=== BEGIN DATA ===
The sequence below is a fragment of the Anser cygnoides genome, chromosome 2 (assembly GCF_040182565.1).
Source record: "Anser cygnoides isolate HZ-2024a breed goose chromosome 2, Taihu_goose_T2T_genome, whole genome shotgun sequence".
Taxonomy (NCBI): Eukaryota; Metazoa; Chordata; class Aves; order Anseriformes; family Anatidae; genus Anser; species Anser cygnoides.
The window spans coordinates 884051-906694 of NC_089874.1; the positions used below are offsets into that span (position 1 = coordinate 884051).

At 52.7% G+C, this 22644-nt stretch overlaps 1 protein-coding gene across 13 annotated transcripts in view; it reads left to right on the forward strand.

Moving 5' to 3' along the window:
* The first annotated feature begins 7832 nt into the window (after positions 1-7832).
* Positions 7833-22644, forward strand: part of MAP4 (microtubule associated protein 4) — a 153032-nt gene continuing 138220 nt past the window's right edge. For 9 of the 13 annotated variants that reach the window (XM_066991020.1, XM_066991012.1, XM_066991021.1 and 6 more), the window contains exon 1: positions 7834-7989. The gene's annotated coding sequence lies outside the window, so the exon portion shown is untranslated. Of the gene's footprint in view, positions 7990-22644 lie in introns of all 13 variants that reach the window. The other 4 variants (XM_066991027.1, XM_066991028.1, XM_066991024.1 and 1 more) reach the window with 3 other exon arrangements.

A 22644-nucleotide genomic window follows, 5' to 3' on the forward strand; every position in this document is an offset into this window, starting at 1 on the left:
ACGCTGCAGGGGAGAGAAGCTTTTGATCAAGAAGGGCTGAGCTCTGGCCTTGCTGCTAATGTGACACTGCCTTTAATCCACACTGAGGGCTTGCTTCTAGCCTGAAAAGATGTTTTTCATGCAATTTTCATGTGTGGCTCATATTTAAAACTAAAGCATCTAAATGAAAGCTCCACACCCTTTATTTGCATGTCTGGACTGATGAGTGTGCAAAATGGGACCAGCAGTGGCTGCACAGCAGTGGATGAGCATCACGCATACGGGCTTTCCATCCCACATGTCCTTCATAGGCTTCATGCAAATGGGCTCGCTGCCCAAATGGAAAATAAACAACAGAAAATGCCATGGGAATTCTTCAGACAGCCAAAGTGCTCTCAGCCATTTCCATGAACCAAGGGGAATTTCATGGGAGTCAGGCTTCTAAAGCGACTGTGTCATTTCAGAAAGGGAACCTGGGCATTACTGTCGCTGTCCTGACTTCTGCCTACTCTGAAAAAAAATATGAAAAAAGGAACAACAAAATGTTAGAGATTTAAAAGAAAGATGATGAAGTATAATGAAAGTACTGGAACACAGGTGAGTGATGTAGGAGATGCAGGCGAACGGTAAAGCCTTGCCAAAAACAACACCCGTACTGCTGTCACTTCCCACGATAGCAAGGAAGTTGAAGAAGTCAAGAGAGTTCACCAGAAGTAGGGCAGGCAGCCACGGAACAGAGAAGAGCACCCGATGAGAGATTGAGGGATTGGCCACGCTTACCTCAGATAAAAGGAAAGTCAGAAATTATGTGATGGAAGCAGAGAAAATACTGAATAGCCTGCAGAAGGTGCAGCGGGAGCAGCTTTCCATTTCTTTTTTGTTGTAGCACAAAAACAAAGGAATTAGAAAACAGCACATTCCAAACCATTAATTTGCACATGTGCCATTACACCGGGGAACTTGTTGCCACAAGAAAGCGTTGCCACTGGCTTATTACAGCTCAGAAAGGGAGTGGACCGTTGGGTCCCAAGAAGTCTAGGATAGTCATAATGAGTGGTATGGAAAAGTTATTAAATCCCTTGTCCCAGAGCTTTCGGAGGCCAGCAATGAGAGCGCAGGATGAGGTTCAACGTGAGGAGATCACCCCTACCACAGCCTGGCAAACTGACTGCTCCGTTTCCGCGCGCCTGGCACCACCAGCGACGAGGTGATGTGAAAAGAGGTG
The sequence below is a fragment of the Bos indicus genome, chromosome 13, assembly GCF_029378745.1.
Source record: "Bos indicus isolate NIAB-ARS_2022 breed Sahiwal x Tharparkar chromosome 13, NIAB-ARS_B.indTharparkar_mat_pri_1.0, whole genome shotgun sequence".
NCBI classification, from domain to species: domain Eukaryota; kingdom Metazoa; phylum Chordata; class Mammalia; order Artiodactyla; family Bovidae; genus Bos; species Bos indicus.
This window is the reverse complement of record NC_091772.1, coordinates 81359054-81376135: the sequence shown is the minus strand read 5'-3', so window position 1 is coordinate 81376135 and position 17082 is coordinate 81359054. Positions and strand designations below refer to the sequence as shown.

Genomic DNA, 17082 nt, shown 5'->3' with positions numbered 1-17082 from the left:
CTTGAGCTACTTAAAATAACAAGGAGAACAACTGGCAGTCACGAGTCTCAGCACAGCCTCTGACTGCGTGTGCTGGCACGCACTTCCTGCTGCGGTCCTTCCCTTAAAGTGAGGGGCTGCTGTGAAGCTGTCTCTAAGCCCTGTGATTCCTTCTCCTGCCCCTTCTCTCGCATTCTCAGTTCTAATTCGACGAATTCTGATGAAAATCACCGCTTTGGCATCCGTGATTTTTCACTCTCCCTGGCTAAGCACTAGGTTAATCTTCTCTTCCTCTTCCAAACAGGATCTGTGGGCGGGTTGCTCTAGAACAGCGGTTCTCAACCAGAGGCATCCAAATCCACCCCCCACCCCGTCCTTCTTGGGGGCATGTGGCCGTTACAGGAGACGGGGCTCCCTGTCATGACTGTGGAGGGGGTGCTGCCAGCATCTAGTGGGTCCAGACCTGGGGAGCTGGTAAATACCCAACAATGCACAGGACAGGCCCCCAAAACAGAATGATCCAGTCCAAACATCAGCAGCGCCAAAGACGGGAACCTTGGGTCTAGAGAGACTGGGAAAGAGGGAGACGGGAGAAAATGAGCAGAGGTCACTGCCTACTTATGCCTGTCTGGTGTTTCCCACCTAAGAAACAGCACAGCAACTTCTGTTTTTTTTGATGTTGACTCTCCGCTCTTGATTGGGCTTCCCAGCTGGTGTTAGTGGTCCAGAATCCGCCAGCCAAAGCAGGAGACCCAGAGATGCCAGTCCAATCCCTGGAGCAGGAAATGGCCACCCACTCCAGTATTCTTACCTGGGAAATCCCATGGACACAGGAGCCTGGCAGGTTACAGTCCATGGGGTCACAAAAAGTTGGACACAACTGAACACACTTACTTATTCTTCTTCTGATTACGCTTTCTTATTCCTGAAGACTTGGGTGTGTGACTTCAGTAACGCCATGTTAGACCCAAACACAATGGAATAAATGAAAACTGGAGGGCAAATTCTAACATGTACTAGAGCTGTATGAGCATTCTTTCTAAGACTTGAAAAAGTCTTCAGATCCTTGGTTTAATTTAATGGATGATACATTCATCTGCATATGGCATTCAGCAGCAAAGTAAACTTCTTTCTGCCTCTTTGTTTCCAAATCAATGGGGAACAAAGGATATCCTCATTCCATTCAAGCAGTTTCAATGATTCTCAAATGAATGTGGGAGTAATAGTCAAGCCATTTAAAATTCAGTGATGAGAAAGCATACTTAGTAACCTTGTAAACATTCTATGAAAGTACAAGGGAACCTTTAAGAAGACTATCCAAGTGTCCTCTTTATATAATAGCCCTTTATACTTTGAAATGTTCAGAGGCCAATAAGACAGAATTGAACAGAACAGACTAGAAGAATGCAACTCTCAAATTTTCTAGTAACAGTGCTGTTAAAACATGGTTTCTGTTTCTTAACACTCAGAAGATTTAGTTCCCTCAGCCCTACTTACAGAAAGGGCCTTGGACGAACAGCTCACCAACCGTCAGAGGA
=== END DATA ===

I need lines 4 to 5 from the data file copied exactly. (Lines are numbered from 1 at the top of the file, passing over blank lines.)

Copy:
The window spans coordinates 884051-906694 of NC_089874.1; the positions used below are offsets into that span (position 1 = coordinate 884051).

At 52.7% G+C, this 22644-nt stretch overlaps 1 protein-coding gene across 13 annotated transcripts in view; it reads left to right on the forward strand.